Gemma-Rose is delighted. I finished knitting her cardigan. I’ve even sewn it up and she is wearing it. That’s two cardigans I’ve made for her this winter. That might not sound a lot to more experienced knitters, but it’s a record for me.
Don’t you just love that moment when you trim the last piece of wool and then spread out the garment for a good look? I also love shouting, “Gemma-Rose! I’ve finished your cardigan. Do you want to try it on?”
Of course she did. A couple of minutes later, she returned with a huge smile on her face. “I love it, Mum! Thank you!” I think Gemma-Rose is actually starting to have confidence in my ability to finish what I start. I am amazed myself!
As I looked at Gemma-Rose in her new cardigan, I wondered what she reminded me of. A liquorice all sort? No. Some other kind of sweet? I couldn’t decide.
“Go and show the other girls,” I encouraged.
Gemma-Rose was soon back. “Imogen says I look like a Neenish tart.”
A Neenish tart? Yes! That’s exactly what I was trying to think of. It’s just as well Gemma-Rose doesn’t mind looking like a cake. I think she is the most gorgeous Neenish tart I have ever seen.
“What are you going to knit next, Mum?” Every member of my family was hoping it was his or her turn for a knitted garment. They all looked at me with hopeful eyes.
“You haven’t knitted me anything for a long time,” pleaded Andy.
“You’re too big. Think of all the stitches...” I replied. “I remember the last jumper I made you. It took me so long to knit and then we had that huge disaster.”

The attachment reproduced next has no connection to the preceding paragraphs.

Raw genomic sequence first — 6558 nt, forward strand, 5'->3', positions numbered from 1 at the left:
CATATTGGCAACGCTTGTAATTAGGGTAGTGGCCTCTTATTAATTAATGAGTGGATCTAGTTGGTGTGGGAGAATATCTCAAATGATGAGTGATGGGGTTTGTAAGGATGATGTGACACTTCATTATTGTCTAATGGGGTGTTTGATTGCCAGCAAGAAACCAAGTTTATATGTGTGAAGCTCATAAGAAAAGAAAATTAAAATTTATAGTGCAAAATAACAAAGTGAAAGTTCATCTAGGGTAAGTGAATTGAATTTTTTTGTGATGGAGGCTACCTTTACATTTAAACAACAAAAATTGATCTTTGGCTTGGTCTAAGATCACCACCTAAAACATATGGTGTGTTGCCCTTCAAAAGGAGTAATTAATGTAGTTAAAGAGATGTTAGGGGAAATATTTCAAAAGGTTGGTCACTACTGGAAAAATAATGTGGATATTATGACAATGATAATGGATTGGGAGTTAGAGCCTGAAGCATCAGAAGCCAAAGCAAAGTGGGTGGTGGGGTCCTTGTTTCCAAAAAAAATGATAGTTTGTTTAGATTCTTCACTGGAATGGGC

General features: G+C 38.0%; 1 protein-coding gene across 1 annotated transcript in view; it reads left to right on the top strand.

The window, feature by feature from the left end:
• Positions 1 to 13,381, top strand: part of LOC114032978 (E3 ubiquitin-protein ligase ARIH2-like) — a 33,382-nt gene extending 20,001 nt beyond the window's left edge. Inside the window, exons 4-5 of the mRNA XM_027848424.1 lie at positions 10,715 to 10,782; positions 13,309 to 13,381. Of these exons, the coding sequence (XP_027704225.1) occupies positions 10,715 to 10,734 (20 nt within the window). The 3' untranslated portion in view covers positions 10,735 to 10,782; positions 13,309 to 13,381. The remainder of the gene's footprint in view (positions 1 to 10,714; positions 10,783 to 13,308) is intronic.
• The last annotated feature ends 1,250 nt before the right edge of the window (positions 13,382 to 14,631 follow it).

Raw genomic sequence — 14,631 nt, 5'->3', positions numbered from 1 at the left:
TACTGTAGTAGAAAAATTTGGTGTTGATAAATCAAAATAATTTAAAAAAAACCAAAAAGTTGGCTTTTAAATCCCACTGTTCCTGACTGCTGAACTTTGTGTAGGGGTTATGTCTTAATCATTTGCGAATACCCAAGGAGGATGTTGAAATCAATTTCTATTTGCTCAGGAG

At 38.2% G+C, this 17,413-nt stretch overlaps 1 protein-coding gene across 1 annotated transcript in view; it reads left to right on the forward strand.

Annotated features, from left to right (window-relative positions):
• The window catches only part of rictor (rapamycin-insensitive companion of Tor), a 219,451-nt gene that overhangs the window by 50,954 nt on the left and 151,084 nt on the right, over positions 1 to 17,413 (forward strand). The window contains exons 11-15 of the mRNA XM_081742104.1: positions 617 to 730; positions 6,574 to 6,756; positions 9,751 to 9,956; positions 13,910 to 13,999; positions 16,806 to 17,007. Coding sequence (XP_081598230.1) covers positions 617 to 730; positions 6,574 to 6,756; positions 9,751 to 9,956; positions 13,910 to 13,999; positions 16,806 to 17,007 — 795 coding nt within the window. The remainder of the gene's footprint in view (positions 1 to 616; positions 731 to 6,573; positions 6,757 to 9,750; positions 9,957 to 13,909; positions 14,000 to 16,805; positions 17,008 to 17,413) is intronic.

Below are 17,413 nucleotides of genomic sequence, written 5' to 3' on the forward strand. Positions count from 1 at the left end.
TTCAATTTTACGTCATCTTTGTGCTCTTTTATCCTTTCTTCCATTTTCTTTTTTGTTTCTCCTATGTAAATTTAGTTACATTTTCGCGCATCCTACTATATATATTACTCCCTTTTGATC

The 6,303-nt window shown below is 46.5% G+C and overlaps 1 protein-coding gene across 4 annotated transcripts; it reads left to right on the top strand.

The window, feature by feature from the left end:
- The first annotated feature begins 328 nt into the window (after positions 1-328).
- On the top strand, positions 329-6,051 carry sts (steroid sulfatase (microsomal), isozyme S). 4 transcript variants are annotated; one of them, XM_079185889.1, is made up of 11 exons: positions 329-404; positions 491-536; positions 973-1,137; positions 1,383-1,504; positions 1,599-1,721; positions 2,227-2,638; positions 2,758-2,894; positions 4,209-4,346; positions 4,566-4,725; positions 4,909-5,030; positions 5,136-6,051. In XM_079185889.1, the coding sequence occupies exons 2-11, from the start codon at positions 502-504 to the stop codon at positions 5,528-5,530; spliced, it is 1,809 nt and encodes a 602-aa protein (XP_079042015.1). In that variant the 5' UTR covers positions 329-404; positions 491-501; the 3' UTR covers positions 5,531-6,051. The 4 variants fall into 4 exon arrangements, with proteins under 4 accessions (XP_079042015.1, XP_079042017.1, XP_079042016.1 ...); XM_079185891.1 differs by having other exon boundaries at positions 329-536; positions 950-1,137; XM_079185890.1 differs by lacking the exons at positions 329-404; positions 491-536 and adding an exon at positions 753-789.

Yes, I remember that large cream Aran jumper I started just before Andy and I were married. It was an ambitious project: loads of stitches and a complicated Aran pattern. It took me months to complete it. Actually, I think Andy thought I’d never finish it. Then a few weeks before his birthday I thought I’d surprise him. In quiet moments when Andy wasn’t at home, I knitted as fast as I could. The night before his birthday, it was finished. I wrapped it up and proudly gave it to him the next day.
Andy was delighted with his jumper. He wore it constantly for a couple of weeks and then I prised it off him so I could wash it. And that was the end of the jumper. Once immersed in water, it grew and grew and grew… I was heartbroken. All that time and effort. The wool was best quality and I’d even followed the washing instructions perfectly. I just couldn’t understand what went wrong. I decided then and there that I’d never knit another man-sized jumper.
Never? Well, maybe I will relent one day. I really would like to make something very special for the love of my life… but not right now.
On Saturday Andy drove me to town to buy some more wool. I came home with 6 balls of dark purple and 2 balls of grey/mauve wool.
“How would you like a jumper like this?” I asked Sophie, showing her a pattern for a hooded jumper.
Of course Sophie likes the idea of me knitting her the next jumper. I think she can’t believe it’s her turn.
I have begun knitting. It’s growing fast and I am thinking, “If I knit every spare moment, how quickly can I finish it?” I can already imagine Sophie wearing the jumper.
I also happen to have some multi-coloured wool in pastel shades that would look perfect with plain pink ribbed trimmings… But one jumper at a time.
So I’m off to knit a few more rows. But before I do that I’m going give my gorgeous Neenish tart a big hug.
By the way, Neenish tarts seem likely to be an Australian creation. They have a pastry base and a jam and cream filling. Half of each tart is topped with chocolate icing and the other has pink (or white) coloured icing. There are lots of different recipes. Here’s a really fast one from Woman's Day, if you’d like to make some of your own. Even the more complicated recipes are much quicker to make than Neenish tart cardigans!